29 Nov 2008 - 22 Feb 2009
work in collection
Thomas Struth’s interest in family portraits was triggered by a psychoanalyst friend, who as a means of finding out more about their biographical backgrounds asked his patients to bring photographs of their family from their childhood. The position of family members to one another, the closeness or distance to the partner, to father and mother, brother or sister reveals much much more than is immediately apparent. Struth found this insight and the thought of what options photography offers in this context so fascinating that he began a series of family portraits in 1985, which today alongside other topics, forms a central component of his oeuvre.
Initially, the families portrayed came from Struth’s close family circle or are friends and acquaintances; he later extended the scope to countries outside Europe and other social classes. His only condition is that there is a connection between him and the families in question – Struth never photographs people to whom no such connection exists. Generally speaking the artist first organizes several sessions with the portrait subjects to get a sense of the families, the individual members and their relationship to one another. The chosen backdrop is always in the family’s domestic environment, and Thomas Struth lets his models decide on the setting so as to produce as authentic a portrayal as possible.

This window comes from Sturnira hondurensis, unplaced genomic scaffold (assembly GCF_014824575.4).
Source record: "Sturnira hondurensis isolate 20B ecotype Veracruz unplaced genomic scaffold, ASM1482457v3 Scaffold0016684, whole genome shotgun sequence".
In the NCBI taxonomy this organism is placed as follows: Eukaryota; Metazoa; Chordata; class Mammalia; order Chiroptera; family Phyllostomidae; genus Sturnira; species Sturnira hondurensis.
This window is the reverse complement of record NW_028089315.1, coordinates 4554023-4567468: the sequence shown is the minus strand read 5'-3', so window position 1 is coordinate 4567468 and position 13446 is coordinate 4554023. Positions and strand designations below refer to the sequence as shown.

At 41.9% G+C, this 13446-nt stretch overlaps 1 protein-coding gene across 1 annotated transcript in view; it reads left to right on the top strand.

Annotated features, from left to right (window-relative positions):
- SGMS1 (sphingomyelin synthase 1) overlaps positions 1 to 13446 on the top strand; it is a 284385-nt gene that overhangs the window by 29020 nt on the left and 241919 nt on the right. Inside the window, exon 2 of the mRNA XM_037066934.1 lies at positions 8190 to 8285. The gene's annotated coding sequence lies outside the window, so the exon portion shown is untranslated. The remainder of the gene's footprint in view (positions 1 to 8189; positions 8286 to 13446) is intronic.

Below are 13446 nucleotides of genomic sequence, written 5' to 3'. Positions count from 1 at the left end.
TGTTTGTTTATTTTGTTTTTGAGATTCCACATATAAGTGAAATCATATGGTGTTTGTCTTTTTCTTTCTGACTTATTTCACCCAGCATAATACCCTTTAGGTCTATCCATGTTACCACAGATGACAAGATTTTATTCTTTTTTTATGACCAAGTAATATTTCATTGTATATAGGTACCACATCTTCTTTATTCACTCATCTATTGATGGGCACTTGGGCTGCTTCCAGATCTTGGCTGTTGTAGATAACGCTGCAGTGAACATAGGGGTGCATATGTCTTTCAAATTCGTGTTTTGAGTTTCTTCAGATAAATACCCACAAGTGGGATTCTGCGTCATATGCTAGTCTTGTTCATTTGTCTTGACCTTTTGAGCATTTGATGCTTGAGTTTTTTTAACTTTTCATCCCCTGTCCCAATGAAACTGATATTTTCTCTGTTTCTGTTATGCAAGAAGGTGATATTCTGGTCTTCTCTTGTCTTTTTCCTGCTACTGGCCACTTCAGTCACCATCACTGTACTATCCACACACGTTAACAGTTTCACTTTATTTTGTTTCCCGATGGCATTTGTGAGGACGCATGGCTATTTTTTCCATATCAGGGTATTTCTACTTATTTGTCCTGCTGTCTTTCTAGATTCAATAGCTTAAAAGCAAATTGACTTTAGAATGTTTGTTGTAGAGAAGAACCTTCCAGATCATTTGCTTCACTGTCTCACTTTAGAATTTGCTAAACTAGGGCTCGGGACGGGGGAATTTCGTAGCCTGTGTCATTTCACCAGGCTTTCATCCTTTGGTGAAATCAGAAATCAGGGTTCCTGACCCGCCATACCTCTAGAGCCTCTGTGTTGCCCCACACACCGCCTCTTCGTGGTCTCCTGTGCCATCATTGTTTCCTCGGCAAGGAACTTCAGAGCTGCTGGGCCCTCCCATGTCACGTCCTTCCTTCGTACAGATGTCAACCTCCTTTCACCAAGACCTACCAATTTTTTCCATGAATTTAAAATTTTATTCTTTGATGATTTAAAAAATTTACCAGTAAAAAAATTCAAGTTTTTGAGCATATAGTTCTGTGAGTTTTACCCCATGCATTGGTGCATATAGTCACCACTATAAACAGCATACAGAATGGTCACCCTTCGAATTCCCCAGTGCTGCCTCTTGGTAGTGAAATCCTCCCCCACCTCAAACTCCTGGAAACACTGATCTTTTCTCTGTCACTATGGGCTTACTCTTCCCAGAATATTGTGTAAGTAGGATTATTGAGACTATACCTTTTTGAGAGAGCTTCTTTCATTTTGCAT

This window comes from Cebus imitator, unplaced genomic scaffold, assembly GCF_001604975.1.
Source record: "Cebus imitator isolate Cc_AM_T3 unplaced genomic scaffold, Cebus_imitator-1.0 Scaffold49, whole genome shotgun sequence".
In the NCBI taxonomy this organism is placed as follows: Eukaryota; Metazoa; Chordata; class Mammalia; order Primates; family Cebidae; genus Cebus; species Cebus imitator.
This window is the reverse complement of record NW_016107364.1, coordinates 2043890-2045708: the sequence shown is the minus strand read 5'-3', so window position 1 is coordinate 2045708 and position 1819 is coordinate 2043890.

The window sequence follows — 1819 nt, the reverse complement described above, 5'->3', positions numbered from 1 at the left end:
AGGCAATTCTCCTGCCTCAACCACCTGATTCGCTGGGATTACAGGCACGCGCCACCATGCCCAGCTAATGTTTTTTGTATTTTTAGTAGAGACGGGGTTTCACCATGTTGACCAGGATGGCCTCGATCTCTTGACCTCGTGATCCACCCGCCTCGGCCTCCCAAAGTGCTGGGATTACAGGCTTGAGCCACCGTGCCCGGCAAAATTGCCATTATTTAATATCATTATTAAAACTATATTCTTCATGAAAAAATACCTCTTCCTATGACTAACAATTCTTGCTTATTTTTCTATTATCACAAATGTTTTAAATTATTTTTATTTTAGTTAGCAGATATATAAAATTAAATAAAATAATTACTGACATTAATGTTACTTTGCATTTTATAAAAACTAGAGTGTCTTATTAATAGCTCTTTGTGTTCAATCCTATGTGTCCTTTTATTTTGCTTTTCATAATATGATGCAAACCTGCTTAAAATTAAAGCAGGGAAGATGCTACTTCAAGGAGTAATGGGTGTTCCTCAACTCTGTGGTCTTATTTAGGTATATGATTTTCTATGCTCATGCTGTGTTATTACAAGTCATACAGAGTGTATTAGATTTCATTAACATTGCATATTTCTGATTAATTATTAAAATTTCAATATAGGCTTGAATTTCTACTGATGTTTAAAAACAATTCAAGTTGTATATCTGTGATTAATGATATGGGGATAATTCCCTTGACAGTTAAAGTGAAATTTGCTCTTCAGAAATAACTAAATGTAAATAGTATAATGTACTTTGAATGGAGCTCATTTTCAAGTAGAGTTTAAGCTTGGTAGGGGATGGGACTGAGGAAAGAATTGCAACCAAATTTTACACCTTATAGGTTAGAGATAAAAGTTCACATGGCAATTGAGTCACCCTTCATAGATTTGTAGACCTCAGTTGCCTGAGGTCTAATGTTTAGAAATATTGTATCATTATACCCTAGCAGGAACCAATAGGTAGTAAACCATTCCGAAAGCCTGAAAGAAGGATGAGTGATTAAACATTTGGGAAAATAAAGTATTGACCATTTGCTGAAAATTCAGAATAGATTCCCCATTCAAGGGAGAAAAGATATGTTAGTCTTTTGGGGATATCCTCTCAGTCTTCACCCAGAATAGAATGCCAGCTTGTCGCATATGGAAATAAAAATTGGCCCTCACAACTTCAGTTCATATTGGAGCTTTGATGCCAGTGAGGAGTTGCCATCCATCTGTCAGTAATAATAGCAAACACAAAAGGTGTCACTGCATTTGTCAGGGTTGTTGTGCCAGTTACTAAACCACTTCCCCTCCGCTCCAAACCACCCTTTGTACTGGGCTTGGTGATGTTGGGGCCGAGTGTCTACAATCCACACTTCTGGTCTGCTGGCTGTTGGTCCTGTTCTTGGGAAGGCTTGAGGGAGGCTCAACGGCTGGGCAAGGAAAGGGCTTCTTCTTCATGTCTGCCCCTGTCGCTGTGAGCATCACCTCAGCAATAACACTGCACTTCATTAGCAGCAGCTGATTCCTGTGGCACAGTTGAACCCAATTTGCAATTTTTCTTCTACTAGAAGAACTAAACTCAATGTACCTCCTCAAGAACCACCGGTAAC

The fascinating thing about Struth’s family portraits is their undeniably representative character. Even in what are seemingly the most casual groupings the need to present yourself as an individual within a hierarchical order remains – and the strength of this need varies from culture to culture.
The exhibition is accompanied by a publication of Schirmer/Mosel Verlag, Munich:
Thomas Struth Familienleben. With an essay by Eric Konigsberg and texts by Gabriele Conrath-Scholl and Thomas Struth € 49,80
With thanks to Die Photografische Sammlung/SK Stiftung Kultur, Cologne